The planet has a water problem.
Despite all the videos you may have seen of raging rivers and double-digit downpours, the greater peril lies with too little, rather than too much water. It’s one of Earth’s great paradoxes—a place that has 70 percent of its surface covered with liquid facing the threat of a massive drought. By 2030, according to the United Nations, almost half the world’s population could be dealing with water scarcity.
The solution, it might seem, would be to dramatically ramp up desalination, the ages-old process of making seawater potable by removing salt from it. The methodology has come a long way since Greek sailors boiled water and collected the distilled drinkable droplets. Today, according to the International Desalination Association, there are close to 18,500 desalination plants around the world.
The technology has had a profound impact in some places. In Israel, for instance, more than half of the country’s water supply now comes from desalination plants, including the $500 million, state-of-the-art Sorek facility south of Tel Aviv. And, last month the first farm in the world to run on solar power and desalinated water, went into operation in Australia.
But desalination plants require a lot of energy, which means that those powered by fossil fuels can be responsible for a high level of greenhouse gases. Their waste product—the brine removed from seawater—can harm marine life. And they can be very expensive. The largest desalination plant in the U.S. opened last year about 30 miles north of San Diego. It cost about $1 billion to build.
A different approach
Shane Ardo concedes that it wasn’t all that long ago that he didn’t know a whole lot about the world of desalination. But Ardo and his small team of researchers at the University of California, Irvine may have found an alternative to big, pricey plants, which aren’t really an option in many places where the need for fresh water is greatest, such as Sub-Saharan Africa.
They’re exploring whether it’s possible to produce containers from substances that could, using only sunlight, remove the salt from seawater. “Imagine if you could dip a plastic bottle in the ocean and have that container take the salt out of the water in front of your eyes,” explains Ardo.
Such a magic bottle is still very much a hypothetical, but based on his research, Ardo believes that membranes can be created that will be able to absorb light and then use those solar photons to cause salt ions to move out of the water.
“Our entire society runs on moving electrons,” he says. “We move electrons in wires to run lots of things. We also know how to take solar energy and convert it to energized electrons and use them to run things. But to drive processes like desalination, you don’t really need electrons—you just need to move the ions and take them out of the water.
“There’s been a lot of excitement about what we’re doing,” Ardo adds. “No one’s taken a synthetic plastic material to drive this type of process, this ionic power generation. When I dreamed it up, on paper it looked reasonable.”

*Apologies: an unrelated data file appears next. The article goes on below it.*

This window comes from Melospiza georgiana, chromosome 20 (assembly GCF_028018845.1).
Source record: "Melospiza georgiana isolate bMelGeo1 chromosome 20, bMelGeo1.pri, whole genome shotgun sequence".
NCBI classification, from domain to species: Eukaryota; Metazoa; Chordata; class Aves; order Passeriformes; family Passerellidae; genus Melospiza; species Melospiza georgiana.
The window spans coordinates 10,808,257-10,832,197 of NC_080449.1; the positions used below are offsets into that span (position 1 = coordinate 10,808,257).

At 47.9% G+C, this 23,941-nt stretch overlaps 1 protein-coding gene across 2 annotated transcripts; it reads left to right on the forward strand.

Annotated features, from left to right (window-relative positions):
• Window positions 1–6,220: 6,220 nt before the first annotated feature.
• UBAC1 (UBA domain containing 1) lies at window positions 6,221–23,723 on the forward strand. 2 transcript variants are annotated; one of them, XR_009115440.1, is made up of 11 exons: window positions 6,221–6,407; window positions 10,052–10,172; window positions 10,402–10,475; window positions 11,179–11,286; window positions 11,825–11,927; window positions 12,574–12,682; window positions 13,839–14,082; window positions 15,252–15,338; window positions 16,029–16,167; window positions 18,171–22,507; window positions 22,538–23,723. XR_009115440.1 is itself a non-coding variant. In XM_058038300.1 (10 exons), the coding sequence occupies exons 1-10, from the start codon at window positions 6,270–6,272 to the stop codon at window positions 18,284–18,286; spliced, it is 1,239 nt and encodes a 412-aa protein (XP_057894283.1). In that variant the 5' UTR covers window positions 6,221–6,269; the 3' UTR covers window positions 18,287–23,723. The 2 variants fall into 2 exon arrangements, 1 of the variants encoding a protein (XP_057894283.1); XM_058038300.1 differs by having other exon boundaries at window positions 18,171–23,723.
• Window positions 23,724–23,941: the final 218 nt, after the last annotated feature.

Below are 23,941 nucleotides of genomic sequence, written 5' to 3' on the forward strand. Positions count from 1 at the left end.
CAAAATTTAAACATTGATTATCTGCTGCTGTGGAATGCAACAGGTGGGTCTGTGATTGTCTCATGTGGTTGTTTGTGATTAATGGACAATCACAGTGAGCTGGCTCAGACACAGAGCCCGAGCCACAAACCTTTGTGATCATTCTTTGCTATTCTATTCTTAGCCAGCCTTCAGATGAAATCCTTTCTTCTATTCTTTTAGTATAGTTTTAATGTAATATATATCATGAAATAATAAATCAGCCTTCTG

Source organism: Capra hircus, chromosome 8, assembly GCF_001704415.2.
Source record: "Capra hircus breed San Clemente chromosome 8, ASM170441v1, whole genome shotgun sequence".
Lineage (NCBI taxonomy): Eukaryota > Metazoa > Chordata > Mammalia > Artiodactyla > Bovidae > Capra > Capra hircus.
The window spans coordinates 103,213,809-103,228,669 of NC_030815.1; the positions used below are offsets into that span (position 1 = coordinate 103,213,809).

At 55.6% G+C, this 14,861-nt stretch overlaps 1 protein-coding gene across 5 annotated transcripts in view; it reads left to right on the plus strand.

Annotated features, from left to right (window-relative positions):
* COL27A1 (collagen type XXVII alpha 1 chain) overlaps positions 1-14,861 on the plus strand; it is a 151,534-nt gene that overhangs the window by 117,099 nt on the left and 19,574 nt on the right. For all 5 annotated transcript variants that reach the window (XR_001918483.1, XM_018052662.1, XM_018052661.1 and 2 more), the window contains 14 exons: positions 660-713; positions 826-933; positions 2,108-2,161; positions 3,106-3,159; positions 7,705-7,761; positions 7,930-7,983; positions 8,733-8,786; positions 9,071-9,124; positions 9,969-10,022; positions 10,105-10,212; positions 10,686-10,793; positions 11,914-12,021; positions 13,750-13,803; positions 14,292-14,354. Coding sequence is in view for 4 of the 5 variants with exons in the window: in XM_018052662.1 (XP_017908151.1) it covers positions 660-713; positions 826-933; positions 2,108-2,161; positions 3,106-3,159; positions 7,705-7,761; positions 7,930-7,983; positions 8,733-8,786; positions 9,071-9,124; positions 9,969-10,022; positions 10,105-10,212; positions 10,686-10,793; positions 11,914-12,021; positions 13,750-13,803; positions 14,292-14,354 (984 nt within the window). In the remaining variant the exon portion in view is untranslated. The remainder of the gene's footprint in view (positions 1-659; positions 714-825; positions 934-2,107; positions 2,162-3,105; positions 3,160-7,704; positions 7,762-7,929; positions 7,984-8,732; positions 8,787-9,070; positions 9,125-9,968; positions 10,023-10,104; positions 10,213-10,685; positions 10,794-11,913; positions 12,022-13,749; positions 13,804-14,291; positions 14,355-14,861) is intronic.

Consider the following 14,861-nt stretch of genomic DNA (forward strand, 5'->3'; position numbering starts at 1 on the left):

Looking for answers
Lab work over the past few years provided more support for his theory, and last week Ardo’s research received a big boost when he was named a “Moore Inventor Fellow” by the Gordon and Betty Moore Foundation and awarded an $825,000 grant to move the project forward.
Ardo knows that being able to develop a container that desalinates saltwater on its own is hardly a sure thing. But he says he’s determined to keep testing the concept.
"There have been people who have asked a lot of questions about this and I love that," he says. "I want them to push me hard. If I don't have the answer, well that's something I need to research. And if something is going to break our idea, I want to know. I don't want to spend time on something that has a fundamental reason why it's wrong. But I do think we’ve got something here.”
Ardo believes that by enabling desalination to occur in a relatively small container, perhaps even one a person can carry, you could dramatically reduce the cost and environmental impact of seawater conversion, and also create a viable way to provide freshwater where developable land and money are limited.
He admits that it’s hard to predict when a product like this could actually exist. One of the next steps is for him and his team to start making their own polymers from scratch “now that we have a good idea of what needs to be done.” He says they need to make dye molecules that can absorb more light.
“I don’t know exactly what the application looks like,” Ardo notes. “I have a general feel. But the trajectory is really exciting and promising. What I like is that it allows us to look at this conversion in a new way. Maybe with my group, no matter how much we learn, we won’t figure it out. Maybe some neurobiologist will.
“But I think we can do a lot. I think this could be a big deal.”